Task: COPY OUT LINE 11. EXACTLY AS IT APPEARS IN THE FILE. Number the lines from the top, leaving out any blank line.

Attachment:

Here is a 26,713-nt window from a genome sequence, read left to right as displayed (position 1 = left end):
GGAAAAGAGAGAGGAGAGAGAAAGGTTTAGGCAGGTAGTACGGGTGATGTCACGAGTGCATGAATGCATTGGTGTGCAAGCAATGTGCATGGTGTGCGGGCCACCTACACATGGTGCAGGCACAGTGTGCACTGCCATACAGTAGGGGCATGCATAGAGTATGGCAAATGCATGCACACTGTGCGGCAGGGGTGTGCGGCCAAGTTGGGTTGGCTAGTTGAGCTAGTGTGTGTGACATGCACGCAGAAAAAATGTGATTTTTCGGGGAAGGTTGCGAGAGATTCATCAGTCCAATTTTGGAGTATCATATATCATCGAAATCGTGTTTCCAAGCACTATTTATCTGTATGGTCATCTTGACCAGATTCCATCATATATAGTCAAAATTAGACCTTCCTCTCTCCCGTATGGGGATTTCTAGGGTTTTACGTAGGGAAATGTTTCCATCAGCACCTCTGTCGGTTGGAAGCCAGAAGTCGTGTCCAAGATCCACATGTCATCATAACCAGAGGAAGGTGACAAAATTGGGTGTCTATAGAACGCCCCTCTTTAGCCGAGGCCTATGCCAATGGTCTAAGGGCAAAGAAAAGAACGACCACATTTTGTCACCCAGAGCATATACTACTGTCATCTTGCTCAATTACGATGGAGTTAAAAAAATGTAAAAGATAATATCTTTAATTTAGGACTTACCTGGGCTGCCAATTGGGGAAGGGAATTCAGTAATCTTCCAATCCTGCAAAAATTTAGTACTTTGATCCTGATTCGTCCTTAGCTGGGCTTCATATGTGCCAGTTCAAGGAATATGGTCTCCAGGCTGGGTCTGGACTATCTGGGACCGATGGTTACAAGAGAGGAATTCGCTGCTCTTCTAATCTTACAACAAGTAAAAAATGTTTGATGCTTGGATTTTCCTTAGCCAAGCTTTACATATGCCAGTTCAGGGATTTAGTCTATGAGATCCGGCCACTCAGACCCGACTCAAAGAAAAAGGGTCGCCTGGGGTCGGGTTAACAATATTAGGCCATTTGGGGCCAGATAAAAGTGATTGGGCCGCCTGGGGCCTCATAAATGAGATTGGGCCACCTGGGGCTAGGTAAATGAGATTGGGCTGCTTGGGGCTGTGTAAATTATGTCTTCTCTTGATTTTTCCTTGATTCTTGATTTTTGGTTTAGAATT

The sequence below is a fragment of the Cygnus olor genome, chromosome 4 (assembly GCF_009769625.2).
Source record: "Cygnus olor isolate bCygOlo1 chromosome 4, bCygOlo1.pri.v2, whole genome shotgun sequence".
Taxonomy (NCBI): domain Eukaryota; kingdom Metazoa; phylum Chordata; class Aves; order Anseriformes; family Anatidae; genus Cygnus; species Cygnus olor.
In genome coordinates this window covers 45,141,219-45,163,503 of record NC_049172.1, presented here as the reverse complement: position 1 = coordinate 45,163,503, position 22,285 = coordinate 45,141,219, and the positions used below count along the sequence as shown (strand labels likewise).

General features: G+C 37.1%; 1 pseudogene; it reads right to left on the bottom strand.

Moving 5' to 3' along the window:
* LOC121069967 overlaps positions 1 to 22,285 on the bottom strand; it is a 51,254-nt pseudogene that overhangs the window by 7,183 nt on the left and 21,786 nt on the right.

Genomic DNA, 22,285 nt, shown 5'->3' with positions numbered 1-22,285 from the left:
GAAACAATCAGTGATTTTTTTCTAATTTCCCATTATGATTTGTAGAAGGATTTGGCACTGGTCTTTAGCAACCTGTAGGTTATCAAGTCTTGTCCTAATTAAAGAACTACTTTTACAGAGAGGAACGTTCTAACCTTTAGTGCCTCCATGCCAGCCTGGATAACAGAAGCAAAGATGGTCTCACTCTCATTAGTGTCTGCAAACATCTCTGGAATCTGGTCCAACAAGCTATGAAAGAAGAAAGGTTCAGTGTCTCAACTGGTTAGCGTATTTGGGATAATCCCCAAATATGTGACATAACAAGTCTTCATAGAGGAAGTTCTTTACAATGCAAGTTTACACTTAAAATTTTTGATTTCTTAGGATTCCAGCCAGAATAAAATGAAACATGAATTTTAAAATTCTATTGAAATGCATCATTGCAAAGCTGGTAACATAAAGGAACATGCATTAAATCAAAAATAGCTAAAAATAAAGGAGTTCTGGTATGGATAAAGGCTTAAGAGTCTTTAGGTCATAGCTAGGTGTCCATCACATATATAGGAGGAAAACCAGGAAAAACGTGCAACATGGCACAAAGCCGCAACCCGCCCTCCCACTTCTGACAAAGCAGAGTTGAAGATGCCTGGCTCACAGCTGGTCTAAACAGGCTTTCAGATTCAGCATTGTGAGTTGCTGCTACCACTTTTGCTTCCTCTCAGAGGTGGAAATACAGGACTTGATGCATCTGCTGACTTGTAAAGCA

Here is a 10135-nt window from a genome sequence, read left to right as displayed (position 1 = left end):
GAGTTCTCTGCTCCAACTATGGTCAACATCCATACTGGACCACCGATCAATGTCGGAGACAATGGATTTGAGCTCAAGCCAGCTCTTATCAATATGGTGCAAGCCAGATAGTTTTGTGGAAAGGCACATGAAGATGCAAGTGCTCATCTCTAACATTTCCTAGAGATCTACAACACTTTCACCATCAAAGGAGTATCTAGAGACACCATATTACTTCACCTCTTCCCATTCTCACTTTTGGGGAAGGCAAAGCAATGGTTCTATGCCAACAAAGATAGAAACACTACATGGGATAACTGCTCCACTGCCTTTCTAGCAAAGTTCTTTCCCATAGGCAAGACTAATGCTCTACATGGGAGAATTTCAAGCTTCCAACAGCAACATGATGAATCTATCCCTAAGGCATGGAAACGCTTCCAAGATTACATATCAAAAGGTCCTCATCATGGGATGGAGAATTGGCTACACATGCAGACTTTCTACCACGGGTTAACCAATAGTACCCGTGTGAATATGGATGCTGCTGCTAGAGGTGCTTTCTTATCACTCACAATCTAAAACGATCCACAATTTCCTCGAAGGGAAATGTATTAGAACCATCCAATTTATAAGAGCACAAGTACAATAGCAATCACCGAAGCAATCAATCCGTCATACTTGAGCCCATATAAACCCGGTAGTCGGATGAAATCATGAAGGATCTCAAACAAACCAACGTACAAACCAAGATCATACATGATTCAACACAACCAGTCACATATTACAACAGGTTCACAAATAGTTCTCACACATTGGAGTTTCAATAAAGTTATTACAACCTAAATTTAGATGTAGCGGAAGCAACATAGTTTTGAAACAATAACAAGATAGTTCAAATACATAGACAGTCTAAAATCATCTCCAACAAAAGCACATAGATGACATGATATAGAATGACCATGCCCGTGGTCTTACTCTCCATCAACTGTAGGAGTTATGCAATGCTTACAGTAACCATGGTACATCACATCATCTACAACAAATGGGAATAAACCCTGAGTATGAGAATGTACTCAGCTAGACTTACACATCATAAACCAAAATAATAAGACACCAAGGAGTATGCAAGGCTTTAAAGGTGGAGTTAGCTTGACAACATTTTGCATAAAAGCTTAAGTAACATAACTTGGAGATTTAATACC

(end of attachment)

GAAACAATCAGTGATTTTTTTCTAATTTCCCATTATGATTTGTAGAAGGATTTGGCACTGGTCTTTAGCAACCTGTAGGTTATCAAGTCTTGTCCTAATTAAAGAACTACTTTTACAGAGAGGAACGTTCTAACCTTTAGTGCCTCCATGCCAGCCTGGATAACAGAAGCAAAGATGGTCTCACTCTCATTAGTGTCTGCAAACATCTCTGGAATCTGGTCCAACAAGCTATGAAAGAAGAAAGGTTCAGTGTCTCAACTGGTTAGCGTATTTGGGATAATCCCCAAATATGTGACATAACAAGTCTTCATAGAGGAAGTTCTTTACAATGCAAGTTTACACTTAAAATTTTTGATTTCTTAGGATTCCAGCCAGAATAAAATGAAACATGAATTTTAAAATTCTATTGAAATGCATCATTGCAAAGCTGGTAACATAAAGGAACATGCATTAAATCAAAAATAGCTAAAAATAAAGGAGTTCTGGTATGGATAAAGGCTTAAGAGTCTTTAGGTCATAGCTAGGTGTCCATCACATATATAGGAGGAAAACCAGGAAAAACGTGCAACATGGCACAAAGCCGCAACCCGCCCTCCCACTTCTGACAAAGCAGAGTTGAAGATGCCTGGCTCACAGCTGGTCTAAACAGGCTTTCAGATTCAGCATTGTGAGTTGCTGCTACCACTTTTGCTTCCTCTCAGAGGTGGAAATACAGGACTTGATGCATCTGCTGACTTGTAAAGCA